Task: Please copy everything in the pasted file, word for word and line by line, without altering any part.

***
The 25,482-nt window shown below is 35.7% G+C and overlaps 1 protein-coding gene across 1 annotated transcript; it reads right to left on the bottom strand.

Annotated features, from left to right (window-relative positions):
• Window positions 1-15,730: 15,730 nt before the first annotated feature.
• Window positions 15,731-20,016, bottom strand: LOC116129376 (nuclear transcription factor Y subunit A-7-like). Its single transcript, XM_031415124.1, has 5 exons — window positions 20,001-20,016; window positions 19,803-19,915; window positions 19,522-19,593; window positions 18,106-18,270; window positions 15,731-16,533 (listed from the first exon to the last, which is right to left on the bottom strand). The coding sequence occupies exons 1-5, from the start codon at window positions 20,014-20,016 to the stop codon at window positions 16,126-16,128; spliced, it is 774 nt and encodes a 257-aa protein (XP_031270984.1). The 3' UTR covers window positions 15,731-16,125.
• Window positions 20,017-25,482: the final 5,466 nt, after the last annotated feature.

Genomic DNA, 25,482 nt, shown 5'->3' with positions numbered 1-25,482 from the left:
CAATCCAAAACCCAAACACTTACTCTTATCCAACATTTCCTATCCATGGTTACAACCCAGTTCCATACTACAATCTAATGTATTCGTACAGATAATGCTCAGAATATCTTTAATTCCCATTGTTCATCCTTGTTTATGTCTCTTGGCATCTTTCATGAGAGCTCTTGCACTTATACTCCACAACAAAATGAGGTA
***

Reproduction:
The 25,482-nt window shown below is 35.7% G+C and overlaps 1 protein-coding gene across 1 annotated transcript; it reads right to left on the bottom strand.

Annotated features, from left to right (window-relative positions):
• Window positions 1-15,730: 15,730 nt before the first annotated feature.
• Window positions 15,731-20,016, bottom strand: LOC116129376 (nuclear transcription factor Y subunit A-7-like). Its single transcript, XM_031415124.1, has 5 exons — window positions 20,001-20,016; window positions 19,803-19,915; window positions 19,522-19,593; window positions 18,106-18,270; window positions 15,731-16,533 (listed from the first exon to the last, which is right to left on the bottom strand). The coding sequence occupies exons 1-5, from the start codon at window positions 20,014-20,016 to the stop codon at window positions 16,126-16,128; spliced, it is 774 nt and encodes a 257-aa protein (XP_031270984.1). The 3' UTR covers window positions 15,731-16,125.
• Window positions 20,017-25,482: the final 5,466 nt, after the last annotated feature.

Genomic DNA, 25,482 nt, shown 5'->3' with positions numbered 1-25,482 from the left:
CAATCCAAAACCCAAACACTTACTCTTATCCAACATTTCCTATCCATGGTTACAACCCAGTTCCATACTACAATCTAATGTATTCGTACAGATAATGCTCAGAATATCTTTAATTCCCATTGTTCATCCTTGTTTATGTCTCTTGGCATCTTTCATGAGAGCTCTTGCACTTATACTCCACAACAAAATGAGGTA